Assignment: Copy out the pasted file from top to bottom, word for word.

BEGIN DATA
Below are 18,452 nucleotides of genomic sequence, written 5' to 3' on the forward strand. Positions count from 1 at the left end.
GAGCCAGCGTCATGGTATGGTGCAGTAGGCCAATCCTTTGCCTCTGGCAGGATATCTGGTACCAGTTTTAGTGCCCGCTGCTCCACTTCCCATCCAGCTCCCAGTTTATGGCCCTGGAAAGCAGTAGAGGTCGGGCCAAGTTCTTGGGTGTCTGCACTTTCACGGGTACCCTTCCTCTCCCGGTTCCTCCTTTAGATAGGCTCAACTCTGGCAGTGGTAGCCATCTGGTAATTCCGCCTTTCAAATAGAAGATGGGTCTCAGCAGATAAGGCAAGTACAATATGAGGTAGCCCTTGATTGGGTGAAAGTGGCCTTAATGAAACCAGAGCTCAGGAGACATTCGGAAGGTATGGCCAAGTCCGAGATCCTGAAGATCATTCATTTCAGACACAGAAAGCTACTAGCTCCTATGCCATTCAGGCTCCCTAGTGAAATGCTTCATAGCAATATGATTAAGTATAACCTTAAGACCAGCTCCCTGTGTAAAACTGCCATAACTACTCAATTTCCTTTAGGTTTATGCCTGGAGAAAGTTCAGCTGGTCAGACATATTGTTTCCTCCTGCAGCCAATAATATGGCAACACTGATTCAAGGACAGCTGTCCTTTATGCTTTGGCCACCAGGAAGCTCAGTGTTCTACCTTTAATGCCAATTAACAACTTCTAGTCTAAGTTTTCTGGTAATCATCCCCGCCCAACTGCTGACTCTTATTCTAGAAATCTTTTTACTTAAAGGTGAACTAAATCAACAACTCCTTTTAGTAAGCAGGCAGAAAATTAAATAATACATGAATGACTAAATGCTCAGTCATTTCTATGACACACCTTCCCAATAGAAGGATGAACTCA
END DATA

Below are 18,452 nucleotides of genomic sequence, written 5' to 3' on the forward strand. Positions count from 1 at the left end.
GAGCCAGCGTCATGGTATGGTGCAGTAGGCCAATCCTTTGCCTCTGGCAGGATATCTGGTACCAGTTTTAGTGCCCGCTGCTCCACTTCCCATCCAGCTCCCAGTTTATGGCCCTGGAAAGCAGTAGAGGTCGGGCCAAGTTCTTGGGTGTCTGCACTTTCACGGGTACCCTTCCTCTCCCGGTTCCTCCTTTAGATAGGCTCAACTCTGGCAGTGGTAGCCATCTGGTAATTCCGCCTTTCAAATAGAAGATGGGTCTCAGCAGATAAGGCAAGTACAATATGAGGTAGCCCTTGATTGGGTGAAAGTGGCCTTAATGAAACCAGAGCTCAGGAGACATTCGGAAGGTATGGCCAAGTCCGAGATCCTGAAGATCATTCATTTCAGACACAGAAAGCTACTAGCTCCTATGCCATTCAGGCTCCCTAGTGAAATGCTTCATAGCAATATGATTAAGTATAACCTTAAGACCAGCTCCCTGTGTAAAACTGCCATAACTACTCAATTTCCTTTAGGTTTATGCCTGGAGAAAGTTCAGCTGGTCAGACATATTGTTTCCTCCTGCAGCCAATAATATGGCAACACTGATTCAAGGACAGCTGTCCTTTATGCTTTGGCCACCAGGAAGCTCAGTGTTCTACCTTTAATGCCAATTAACAACTTCTAGTCTAAGTTTTCTGGTAATCATCCCCGCCCAACTGCTGACTCTTATTCTAGAAATCTTTTTACTTAAAGGTGAACTAAATCAACAACTCCTTTTAGTAAGCAGGCAGAAAATTAAATAATACATGAATGACTAAATGCTCAGTCATTTCTATGACACACCTTCCCAATAGAAGGATGAACTCA